The Anglo-Saxon Monk is entering the world of theatrical performance in a dramatisation of the Bayeux Tapestry written and directed by Daisy Black – please don’t tell the bishop! Curiously, I’ve been handed the role of the French count, Guy of Ponthieu. I assure you, blessed readers, I remonstrated most strongly with Dr Black over her casting decisions, but alas, one has to take what one can get.
So who, you are wondering, was this Guy fellow, and why in the picture above, do I look such a ****?
First things first. Guy, or Wido as he is named in the Tapestry, was born in the 1020s and in 1053 became count of Ponthieu which, in your twenty-first century, corresponds to an area within the region of Picardy in northern France.
At the point he is depicted in the Tapestry, Guy is a vassal of Duke William of Normandy, the future conqueror of my beloved Anglo-Saxon England – 1066 and all that. William had previously captured Guy at the Battle of Mortemer, a squabble between William’s Normans and the allied forces of King Henry of France and the Ponthieuvins; and he had actually spent two years as a prisoner of William.
In the Tapestry narrative, Guy is the fellow who has Earl Harold arrested when the unfortunate Englishman manages to get shipwrecked on Guy’s shores (some scholars doubt the veracity of this account).
Harold, as you probably know, has been sent across the sea by his king, Edward the Confessor, to meet up with William, though the Tapestry doesn’t spell out why he was sent to Normandy. Guy’s wicked intention in capturing Harold, whom you see here brought before the count sitting on his throne, is to hold him to ransom – a common practice, apparently, in that area.
William gets wind of this and sends his own men to demand the release of Harold. Guy has no choice but to oblige – William’s men are quite strapping, as you can see, and have big swords.
Once Harold is escorted by Guy (and the two big Norman lads) to William, Harold ends up swearing an oath of loyalty to the duke and, as the story goes (well, it depends on whose side you stand), he promises to smoothly engineer William’s path to the English throne once heirless old Eddy pops his Anglo-Saxon footwear.
Harold eventually reneges, is crowned king himself on the earthly demise of Edward, and consequently William throws an almighty tantrum. You know the rest, beloved.
So Guy of Ponthieu, a minor figure in history, can be seen – at least from the narrative of the Tapestry – as the catalyst in the overthrowing of Anglo-Saxon England by William. This may partly explain why the Tapestry, which most scholars believe was designed and produced in England, throws a few insults at him.
Insults? Yes, blessed ones! Not only am I – I mean Guy – depicted holding my sword by the blade – what a numpty! – but, on my trip to hand over Harold to William, I am seated upon a gelding with donkey ears! And as for that moment just before, when those two big brutes announce Willy’s demands, I’m made to look like I’m singing the opening line to ‘I’m a little Teapot’! I may be a French coward, but let’s play nicely.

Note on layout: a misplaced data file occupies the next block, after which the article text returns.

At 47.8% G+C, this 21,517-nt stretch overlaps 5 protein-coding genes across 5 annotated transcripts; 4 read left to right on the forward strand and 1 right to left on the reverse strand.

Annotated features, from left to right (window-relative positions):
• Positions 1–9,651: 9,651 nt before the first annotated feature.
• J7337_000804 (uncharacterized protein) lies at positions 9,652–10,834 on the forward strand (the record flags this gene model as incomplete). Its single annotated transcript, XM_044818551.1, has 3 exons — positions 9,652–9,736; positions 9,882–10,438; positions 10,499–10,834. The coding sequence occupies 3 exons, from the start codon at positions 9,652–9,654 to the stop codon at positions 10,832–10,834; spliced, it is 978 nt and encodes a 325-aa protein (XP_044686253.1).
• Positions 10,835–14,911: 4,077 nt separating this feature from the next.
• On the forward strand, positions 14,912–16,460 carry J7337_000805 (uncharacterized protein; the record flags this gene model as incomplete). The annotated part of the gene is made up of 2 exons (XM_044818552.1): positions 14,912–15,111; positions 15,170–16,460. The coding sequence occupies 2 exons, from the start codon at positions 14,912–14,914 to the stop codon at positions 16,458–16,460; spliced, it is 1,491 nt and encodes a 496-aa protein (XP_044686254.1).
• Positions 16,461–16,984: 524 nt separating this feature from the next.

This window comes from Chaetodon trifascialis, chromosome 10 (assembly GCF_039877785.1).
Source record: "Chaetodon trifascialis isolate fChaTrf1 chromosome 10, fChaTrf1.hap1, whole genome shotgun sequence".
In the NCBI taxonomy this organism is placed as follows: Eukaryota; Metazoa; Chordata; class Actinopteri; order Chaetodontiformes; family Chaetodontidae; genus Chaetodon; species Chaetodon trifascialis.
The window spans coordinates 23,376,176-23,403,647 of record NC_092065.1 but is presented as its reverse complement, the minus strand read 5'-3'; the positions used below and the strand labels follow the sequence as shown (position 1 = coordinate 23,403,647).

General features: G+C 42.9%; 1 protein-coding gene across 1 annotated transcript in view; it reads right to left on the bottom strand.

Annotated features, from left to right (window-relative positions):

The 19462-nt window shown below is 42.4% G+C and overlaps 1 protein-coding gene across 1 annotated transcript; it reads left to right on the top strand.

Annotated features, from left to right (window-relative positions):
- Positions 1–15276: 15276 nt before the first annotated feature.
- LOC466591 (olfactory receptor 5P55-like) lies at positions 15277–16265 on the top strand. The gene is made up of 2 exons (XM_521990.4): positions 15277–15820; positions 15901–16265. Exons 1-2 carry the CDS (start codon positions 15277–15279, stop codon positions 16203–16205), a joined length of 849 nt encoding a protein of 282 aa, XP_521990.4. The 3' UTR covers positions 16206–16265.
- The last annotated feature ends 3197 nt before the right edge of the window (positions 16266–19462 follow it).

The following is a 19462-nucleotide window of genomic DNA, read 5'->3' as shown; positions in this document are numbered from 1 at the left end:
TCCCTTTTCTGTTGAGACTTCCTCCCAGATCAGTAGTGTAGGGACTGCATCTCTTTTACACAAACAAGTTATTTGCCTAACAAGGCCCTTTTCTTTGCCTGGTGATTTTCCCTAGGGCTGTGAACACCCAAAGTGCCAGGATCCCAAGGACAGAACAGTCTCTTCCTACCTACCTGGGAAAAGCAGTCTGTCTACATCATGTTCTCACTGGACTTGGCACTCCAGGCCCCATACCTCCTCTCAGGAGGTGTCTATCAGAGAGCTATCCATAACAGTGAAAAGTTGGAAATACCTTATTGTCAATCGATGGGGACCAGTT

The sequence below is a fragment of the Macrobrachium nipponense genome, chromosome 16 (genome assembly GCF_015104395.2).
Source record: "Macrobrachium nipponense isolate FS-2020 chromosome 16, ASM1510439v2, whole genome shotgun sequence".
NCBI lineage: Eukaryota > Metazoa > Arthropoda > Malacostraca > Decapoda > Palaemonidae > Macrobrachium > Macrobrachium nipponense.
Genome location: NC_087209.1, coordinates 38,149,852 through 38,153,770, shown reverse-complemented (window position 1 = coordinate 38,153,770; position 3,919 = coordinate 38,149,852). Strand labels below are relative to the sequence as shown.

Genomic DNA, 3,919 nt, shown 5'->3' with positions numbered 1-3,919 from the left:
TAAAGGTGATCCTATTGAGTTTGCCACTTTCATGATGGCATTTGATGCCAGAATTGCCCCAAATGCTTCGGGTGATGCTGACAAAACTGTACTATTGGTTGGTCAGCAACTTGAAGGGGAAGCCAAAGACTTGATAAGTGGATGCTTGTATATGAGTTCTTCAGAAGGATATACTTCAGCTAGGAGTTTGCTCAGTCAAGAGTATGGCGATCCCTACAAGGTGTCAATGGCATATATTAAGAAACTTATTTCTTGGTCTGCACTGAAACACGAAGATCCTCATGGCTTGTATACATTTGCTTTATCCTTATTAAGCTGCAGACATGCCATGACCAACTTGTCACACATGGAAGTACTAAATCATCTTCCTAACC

According to my alter ego, Dr Monk, Guy’s hand-on-hip posture is actually one of masculine confrontation. He assures me that the juxtaposition of William’s weapon-wielding wannabes suggests just that. Point taken, I suppose.
And, apparently, should we be in any doubt about the heightened testosterone levels at this juncture of the Tapestry narrative, the other Monk also informs me that we should just take a look at the two horses from which William’s men dismount. As you can see, Guy’s dwarf-groom can barely control the blue one (no, of course horses weren’t blue in the eleventh century!), and the other, if you look closely, has... well, how shall I put it?... a rather outward manifestation of male assertiveness.
But, I tell you, blessed readers, Guy is being insulted here, even if that posture of his is not meant to be the campest thing in the Tapestry.
Just look at how his bold masculinity is cleverly undercut in the border scene below. Notice the farmer pointing up to Guy? It just so happens that his plough is drawn not by an ox but by an ass. Yes, donkeys again! No wonder I was so upset when Dr Black gave me Guy to play!
So how exactly do I explain the portrayal of Guy in my picture at the outset? What historically underpins such a performance?
First, I must make it abundantly clear that I’m doing this for art’s sake.
Next, that my motivation is not my delight in causing offence.
And finally, most seriously, I must lay the blame at the feet of Professor Gale Owen-Crocker, who also happens to be acting in Dr Black’s drama (she gets to be a master English embroiderer!).
You see, it’s her scholarship that has brought to our attention that the Bayeux Tapestry was not the only vehicle for undermining Guy. (It was Owen-Crocker who first spotted the donkey ears, by the way.) As she has observed more than once, the twelfth-century historian William of Malmesbury actually goes on record to report Harold’s own take on his captor:
‘Si pecuniis exuenda captiuitatas esset, libens daret Willelmo comiti, non semiuiro Guidone’, which very roughly translates as “There’s no way any ransom is being paid to that Nancy-boy!” Well, actually, Guy gets called a half-man, but you get the meaning of this gross insult from my own choice of idiom, I’m sure.
And so there you have it, blessed ones. I almost feel sorry for Guy, remorselessly poked fun at and emasculated. Mind you, he does look good in that brunette wig, don’t you think?
The Bayeux Tapestry: The Stitches Speak will be performed May 16, 3:30 p.m. at the 50th International Congress on Medieval Studies, Kalamazoo, Western Michigan University.
Please note that all images from the Bayeux Tapestry are provided via Wikimedia Commons and are Public Domain in USA. This website is hosted by Weebly, a US-based company, and I therefore assert their Public Domain status on this website.